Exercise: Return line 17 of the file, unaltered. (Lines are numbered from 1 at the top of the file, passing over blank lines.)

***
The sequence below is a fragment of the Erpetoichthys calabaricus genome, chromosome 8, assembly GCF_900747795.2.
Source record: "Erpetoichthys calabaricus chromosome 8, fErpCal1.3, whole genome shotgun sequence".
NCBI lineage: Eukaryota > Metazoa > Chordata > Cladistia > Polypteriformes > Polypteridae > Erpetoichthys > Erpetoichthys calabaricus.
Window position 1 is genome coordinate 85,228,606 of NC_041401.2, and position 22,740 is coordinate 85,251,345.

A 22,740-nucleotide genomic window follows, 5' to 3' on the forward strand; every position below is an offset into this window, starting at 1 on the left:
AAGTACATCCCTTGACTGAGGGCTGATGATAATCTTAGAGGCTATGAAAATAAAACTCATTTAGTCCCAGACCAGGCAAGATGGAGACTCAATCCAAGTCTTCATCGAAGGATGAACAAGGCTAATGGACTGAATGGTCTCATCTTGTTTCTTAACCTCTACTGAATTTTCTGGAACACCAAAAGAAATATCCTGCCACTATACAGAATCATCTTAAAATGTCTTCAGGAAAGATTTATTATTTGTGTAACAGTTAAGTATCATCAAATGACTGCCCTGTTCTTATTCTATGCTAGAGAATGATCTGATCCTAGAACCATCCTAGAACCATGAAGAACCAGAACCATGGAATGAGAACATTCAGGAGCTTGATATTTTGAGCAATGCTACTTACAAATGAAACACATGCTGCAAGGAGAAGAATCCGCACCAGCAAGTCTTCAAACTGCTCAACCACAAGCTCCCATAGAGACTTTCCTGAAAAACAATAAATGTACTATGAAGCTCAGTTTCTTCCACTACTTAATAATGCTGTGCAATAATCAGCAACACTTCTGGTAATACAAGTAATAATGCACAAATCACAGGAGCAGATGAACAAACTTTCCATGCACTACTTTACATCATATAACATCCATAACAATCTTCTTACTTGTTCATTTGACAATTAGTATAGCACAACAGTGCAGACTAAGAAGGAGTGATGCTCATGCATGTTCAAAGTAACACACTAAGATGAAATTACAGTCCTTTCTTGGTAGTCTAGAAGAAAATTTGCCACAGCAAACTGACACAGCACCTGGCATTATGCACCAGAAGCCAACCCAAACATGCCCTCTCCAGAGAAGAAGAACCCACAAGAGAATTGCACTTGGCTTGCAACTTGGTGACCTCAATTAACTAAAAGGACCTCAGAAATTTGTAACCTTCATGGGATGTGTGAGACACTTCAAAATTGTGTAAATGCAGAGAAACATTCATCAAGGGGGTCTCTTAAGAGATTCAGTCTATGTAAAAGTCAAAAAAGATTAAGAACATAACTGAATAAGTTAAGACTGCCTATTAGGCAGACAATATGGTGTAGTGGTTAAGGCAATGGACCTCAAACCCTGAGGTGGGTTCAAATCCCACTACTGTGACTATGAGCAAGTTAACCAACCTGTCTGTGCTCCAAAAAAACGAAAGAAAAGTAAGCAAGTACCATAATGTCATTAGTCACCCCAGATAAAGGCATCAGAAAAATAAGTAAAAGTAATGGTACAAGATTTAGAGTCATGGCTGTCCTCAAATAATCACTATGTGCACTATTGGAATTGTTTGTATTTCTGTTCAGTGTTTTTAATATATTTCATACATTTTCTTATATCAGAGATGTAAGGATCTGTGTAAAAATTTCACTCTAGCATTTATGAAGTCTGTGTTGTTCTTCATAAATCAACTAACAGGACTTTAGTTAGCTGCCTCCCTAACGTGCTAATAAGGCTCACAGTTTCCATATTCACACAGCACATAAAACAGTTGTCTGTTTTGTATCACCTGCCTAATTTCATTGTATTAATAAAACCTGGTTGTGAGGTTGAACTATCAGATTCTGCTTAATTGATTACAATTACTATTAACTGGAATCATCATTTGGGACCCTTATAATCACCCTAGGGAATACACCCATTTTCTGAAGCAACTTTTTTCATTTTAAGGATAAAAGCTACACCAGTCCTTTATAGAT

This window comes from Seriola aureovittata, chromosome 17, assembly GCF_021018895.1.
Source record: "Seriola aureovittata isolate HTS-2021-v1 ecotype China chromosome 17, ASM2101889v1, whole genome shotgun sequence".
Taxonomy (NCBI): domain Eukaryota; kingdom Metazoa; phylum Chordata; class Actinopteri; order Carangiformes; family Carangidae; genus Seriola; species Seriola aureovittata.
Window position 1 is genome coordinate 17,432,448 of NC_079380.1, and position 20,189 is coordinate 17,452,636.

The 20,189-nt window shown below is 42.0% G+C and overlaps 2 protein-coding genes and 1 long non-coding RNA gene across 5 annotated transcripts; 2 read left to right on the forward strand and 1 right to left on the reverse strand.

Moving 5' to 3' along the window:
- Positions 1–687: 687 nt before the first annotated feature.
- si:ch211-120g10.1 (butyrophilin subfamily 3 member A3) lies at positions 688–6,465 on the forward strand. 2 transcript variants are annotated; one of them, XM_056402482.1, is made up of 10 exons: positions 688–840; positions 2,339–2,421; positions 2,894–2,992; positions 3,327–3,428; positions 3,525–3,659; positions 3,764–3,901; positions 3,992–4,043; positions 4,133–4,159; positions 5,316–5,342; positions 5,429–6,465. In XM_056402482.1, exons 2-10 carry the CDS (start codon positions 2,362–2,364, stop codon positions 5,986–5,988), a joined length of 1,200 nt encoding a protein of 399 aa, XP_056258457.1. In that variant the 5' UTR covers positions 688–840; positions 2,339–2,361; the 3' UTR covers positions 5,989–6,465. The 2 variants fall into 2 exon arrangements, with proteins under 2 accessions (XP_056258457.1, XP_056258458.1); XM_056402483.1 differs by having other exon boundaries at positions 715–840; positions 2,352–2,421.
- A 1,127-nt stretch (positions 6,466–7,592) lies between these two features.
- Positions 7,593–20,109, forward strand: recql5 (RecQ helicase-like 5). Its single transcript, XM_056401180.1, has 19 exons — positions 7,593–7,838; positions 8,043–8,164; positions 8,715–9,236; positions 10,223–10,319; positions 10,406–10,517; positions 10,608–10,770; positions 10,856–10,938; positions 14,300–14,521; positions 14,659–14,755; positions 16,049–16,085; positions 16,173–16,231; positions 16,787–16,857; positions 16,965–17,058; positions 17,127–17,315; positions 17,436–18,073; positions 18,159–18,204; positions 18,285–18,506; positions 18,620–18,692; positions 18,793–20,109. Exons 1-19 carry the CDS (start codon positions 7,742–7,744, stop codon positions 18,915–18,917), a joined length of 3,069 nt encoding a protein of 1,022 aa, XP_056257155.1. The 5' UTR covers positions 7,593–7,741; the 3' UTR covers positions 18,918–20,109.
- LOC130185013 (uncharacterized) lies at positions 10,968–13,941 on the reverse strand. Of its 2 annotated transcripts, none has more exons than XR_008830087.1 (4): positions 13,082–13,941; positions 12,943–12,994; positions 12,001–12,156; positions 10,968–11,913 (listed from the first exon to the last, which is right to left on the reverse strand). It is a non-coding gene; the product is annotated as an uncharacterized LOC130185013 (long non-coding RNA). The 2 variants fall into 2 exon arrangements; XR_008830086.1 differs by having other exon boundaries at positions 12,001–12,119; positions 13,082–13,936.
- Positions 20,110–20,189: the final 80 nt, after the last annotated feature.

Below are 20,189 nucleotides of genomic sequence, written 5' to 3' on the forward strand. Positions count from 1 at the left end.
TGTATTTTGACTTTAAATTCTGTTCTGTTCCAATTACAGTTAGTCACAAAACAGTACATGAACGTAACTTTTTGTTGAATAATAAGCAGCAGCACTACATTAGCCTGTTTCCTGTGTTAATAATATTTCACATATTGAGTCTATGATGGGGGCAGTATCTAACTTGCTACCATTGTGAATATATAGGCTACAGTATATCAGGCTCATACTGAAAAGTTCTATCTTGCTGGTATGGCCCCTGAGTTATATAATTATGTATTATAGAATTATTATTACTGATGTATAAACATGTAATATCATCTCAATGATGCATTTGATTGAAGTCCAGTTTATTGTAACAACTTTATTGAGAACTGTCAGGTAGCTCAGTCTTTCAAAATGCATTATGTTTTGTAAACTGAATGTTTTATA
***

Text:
- LOC130185013 (uncharacterized) lies at positions 10,968–13,941 on the reverse strand. Of its 2 annotated transcripts, none has more exons than XR_008830087.1 (4): positions 13,082–13,941; positions 12,943–12,994; positions 12,001–12,156; positions 10,968–11,913 (listed from the first exon to the last, which is right to left on the reverse strand). It is a non-coding gene; the product is annotated as an uncharacterized LOC130185013 (long non-coding RNA). The 2 variants fall into 2 exon arrangements; XR_008830086.1 differs by having other exon boundaries at positions 12,001–12,119; positions 13,082–13,936.